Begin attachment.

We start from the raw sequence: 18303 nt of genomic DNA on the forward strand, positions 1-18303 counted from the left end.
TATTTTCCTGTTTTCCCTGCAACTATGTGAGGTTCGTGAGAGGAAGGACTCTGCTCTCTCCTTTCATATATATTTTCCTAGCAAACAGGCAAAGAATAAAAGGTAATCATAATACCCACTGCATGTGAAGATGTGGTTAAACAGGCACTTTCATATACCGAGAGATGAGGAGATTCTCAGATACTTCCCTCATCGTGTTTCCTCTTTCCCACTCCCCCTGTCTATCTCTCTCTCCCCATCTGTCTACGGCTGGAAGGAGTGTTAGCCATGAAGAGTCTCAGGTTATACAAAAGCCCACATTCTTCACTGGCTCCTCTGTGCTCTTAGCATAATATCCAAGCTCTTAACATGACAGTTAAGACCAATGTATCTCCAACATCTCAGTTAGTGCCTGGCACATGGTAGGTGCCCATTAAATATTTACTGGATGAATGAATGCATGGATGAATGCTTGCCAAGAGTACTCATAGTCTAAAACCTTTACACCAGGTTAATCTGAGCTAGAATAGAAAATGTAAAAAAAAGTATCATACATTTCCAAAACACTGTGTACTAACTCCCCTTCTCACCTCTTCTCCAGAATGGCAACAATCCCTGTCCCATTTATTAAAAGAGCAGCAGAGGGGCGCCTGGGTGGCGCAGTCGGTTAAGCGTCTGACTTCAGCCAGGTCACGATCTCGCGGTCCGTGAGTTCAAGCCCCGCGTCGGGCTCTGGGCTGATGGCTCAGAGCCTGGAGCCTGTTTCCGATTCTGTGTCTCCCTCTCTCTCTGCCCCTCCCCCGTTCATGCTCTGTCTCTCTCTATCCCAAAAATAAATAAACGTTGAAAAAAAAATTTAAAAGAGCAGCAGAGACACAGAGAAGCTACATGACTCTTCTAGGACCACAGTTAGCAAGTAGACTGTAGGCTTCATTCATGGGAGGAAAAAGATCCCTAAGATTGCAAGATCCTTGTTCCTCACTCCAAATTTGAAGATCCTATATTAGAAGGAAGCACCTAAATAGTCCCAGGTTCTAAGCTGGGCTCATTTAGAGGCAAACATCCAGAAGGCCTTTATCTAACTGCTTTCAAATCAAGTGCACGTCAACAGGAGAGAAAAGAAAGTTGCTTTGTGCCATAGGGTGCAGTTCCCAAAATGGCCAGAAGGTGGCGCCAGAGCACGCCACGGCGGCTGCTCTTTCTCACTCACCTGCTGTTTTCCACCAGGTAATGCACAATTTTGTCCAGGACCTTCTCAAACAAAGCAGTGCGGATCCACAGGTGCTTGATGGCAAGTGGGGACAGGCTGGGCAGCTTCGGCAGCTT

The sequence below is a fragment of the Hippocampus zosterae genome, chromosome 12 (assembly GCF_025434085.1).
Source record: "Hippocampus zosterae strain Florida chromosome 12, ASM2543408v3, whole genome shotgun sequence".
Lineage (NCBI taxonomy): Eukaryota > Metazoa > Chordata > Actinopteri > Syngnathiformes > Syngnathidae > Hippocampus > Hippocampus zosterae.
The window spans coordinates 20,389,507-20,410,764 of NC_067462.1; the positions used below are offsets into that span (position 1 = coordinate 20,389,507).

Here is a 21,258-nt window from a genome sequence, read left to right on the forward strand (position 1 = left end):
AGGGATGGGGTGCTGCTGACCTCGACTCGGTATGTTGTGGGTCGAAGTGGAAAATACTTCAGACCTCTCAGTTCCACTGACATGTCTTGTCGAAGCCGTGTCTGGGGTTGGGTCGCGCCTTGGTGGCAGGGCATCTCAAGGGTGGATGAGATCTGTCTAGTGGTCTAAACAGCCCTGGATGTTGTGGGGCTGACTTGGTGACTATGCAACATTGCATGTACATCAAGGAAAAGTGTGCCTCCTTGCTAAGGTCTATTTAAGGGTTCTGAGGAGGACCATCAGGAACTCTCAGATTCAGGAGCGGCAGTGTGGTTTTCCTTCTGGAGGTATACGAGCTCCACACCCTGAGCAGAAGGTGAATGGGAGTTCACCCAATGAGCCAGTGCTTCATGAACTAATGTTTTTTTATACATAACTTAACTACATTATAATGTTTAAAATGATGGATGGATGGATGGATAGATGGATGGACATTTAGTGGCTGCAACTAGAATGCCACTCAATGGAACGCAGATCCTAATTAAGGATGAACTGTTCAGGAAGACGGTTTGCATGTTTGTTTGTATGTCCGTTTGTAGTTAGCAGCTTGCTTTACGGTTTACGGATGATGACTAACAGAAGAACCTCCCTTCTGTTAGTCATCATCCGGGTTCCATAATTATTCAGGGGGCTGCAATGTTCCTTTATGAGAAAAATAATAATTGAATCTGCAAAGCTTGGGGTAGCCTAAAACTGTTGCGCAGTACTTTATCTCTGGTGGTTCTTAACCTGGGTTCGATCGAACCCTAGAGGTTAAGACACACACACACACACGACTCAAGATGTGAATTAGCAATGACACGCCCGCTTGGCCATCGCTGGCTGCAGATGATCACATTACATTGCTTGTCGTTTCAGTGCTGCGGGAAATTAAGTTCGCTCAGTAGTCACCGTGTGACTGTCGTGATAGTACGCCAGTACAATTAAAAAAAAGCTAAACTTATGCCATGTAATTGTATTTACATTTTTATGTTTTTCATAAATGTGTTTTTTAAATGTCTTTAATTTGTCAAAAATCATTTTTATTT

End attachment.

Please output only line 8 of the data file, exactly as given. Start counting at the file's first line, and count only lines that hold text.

AGGGATGGGGTGCTGCTGACCTCGACTCGGTATGTTGTGGGTCGAAGTGGAAAATACTTCAGACCTCTCAGTTCCACTGACATGTCTTGTCGAAGCCGTGTCTGGGGTTGGGTCGCGCCTTGGTGGCAGGGCATCTCAAGGGTGGATGAGATCTGTCTAGTGGTCTAAACAGCCCTGGATGTTGTGGGGCTGACTTGGTGACTATGCAACATTGCATGTACATCAAGGAAAAGTGTGCCTCCTTGCTAAGGTCTATTTAAGGGTTCTGAGGAGGACCATCAGGAACTCTCAGATTCAGGAGCGGCAGTGTGGTTTTCCTTCTGGAGGTATACGAGCTCCACACCCTGAGCAGAAGGTGAATGGGAGTTCACCCAATGAGCCAGTGCTTCATGAACTAATGTTTTTTTATACATAACTTAACTACATTATAATGTTTAAAATGATGGATGGATGGATGGATAGATGGATGGACATTTAGTGGCTGCAACTAGAATGCCACTCAATGGAACGCAGATCCTAATTAAGGATGAACTGTTCAGGAAGACGGTTTGCATGTTTGTTTGTATGTCCGTTTGTAGTTAGCAGCTTGCTTTACGGTTTACGGATGATGACTAACAGAAGAACCTCCCTTCTGTTAGTCATCATCCGGGTTCCATAATTATTCAGGGGGCTGCAATGTTCCTTTATGAGAAAAATAATAATTGAATCTGCAAAGCTTGGGGTAGCCTAAAACTGTTGCGCAGTACTTTATCTCTGGTGGTTCTTAACCTGGGTTCGATCGAACCCTAGAGGTTAAGACACACACACACACACGACTCAAGATGTGAATTAGCAATGACACGCCCGCTTGGCCATCGCTGGCTGCAGATGATCACATTACATTGCTTGTCGTTTCAGTGCTGCGGGAAATTAAGTTCGCTCAGTAGTCACCGTGTGACTGTCGTGATAGTACGCCAGTACAATTAAAAAAAAGCTAAACTTATGCCATGTAATTGTATTTACATTTTTATGTTTTTCATAAATGTGTTTTTTAAATGTCTTTAATTTGTCAAAAATCATTTTTATTT